-Create a sense of unity and mutual benefit.
4. Creating a “team culture”
Despite the remoteness, it is very important to give each member a sense of uniformity, that they are a part of a team. Given that virtual teams are exposed to conflicts and shortcomings in the media, this is becoming more valid of an issue. So how do you establish a sense of a team?
-Create a positive and accepting work environment.
-Create team branding “Unit Pride” (for example, logo)
-Establish joint activities including webinars, team discussions, enrichment courses (in both the legal and other fields) and, for some time, team meetings at a specific location in the world.
-Create a place for interpersonal connection, including meetings where one of the team members talks about themselves, their hobbies, to create a sense of friendship and belonging.
5. Focus on results, encourage creativity and initiative
In order to achieve results and to work effectively, both on a personal and team level, work must be focused on outcomes rather than on time. It is very important to make it clear that there is a fundamental difference between being busy and being create and contributing. Accordingly, it’s recommended to do the following:
– Encourage team members to focus on results (and even provide incentive through financial and verbal rewards)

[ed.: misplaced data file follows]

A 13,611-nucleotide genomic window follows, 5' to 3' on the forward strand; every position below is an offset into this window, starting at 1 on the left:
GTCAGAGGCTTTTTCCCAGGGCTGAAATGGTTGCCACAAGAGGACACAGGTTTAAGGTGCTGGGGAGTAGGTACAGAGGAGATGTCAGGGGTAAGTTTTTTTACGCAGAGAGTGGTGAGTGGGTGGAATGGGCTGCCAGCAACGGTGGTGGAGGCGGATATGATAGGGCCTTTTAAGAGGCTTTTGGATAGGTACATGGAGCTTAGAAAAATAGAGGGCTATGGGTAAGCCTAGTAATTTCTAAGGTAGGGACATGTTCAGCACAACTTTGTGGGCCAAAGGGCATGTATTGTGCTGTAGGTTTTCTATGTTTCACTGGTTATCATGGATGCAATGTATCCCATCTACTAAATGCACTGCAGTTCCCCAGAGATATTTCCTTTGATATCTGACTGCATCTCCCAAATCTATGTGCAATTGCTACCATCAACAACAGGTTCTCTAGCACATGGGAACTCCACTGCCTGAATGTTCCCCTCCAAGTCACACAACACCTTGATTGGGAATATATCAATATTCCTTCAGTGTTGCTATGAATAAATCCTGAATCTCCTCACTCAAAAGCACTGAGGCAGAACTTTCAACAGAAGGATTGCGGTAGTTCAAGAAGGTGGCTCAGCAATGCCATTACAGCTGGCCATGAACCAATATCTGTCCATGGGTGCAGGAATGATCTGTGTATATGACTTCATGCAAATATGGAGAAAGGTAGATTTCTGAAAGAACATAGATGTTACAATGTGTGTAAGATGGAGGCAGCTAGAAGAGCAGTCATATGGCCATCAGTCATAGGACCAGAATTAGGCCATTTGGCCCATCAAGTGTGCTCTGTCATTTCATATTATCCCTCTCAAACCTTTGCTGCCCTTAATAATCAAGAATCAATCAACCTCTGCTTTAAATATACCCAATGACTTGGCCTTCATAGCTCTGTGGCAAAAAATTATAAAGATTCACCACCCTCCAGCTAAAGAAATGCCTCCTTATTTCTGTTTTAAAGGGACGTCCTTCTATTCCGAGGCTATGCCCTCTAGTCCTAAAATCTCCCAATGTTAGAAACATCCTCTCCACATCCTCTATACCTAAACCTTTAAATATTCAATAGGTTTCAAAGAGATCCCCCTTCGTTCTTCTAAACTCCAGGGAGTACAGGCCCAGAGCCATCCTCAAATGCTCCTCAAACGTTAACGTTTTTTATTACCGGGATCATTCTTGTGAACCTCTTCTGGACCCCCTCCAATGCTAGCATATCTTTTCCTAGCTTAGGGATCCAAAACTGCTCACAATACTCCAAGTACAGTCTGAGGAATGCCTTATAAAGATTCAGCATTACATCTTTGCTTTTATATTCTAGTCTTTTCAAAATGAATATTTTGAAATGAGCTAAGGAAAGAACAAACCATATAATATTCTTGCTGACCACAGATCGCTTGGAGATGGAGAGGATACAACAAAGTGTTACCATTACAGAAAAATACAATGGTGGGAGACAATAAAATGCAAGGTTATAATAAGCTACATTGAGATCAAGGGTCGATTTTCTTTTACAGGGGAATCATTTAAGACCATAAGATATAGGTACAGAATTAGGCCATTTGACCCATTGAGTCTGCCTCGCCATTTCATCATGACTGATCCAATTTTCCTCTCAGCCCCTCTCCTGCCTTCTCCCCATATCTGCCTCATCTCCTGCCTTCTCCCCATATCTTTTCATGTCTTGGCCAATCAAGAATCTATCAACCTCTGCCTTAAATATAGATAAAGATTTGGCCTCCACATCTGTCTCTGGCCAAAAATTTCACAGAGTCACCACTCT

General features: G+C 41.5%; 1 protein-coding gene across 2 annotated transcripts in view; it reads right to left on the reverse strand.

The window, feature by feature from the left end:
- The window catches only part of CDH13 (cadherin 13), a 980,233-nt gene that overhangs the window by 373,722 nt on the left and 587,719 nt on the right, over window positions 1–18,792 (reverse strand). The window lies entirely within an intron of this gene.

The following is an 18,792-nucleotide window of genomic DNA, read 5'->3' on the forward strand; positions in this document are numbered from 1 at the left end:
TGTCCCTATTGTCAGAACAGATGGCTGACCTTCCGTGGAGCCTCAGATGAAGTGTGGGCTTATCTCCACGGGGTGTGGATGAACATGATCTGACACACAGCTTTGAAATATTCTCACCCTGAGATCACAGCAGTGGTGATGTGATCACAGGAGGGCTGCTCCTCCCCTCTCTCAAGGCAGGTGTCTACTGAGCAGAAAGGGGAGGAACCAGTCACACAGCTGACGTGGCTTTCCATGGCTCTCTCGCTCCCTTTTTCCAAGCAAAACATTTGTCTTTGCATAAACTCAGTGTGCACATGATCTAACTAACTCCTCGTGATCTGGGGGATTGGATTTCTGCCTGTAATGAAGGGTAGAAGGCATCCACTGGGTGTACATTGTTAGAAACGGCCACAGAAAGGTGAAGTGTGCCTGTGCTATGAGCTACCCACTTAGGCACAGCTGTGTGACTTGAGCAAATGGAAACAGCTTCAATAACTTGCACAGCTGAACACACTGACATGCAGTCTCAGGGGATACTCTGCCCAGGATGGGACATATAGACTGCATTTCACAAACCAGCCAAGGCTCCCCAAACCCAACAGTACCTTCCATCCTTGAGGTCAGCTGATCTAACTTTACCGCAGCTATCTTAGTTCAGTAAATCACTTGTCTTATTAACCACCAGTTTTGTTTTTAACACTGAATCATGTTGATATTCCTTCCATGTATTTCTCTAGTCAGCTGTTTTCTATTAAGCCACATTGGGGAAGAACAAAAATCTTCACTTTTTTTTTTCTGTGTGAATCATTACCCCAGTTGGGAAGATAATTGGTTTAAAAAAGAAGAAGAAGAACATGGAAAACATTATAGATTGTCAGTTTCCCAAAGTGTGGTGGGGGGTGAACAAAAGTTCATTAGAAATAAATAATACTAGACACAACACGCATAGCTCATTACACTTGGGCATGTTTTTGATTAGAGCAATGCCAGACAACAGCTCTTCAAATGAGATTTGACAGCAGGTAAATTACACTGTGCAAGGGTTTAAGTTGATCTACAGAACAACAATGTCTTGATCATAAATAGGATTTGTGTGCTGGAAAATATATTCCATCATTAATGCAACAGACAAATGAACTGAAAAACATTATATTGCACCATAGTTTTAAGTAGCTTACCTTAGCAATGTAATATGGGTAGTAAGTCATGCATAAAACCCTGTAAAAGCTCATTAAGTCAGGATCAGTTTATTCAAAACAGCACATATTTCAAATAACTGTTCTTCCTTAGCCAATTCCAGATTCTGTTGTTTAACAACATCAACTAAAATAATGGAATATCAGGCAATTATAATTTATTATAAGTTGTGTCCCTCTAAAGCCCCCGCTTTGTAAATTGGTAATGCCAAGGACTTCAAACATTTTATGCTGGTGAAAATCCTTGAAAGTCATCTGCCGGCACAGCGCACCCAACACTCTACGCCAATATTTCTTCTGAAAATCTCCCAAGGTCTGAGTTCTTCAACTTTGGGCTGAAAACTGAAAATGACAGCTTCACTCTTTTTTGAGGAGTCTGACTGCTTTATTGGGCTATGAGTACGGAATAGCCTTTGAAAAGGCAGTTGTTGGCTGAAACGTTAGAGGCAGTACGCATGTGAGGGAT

– Encourage thinking and conduct as if each team member is the CEO of the organization
– Encourage initiative and leadership skills
– Encourage openness and sharing, while setting clear rules for decision making (for example, raising ideas and suggestions, while understanding that the final decision is the responsibility of the manager)
– Equally important – to be flexible and agile in terms of thinking and performance, in order to be able to adapt to various changes quickly and effectively.
Implementation of these principles not only leads to effective management of “virtual” teams, but also results in significant contributions to the business. Team members will be committed to performing tasks, helping each other succeed and promoting the common goal. Such conduct will maximize flexibility and will allow you and your team to adapt to changing needs and situations, making sure each and every member is adding value to the organization.
Adv. Edo Bar-Gil is head of the Legal Ops department at LawFlex (https://www.lawflex.com/legal-ops)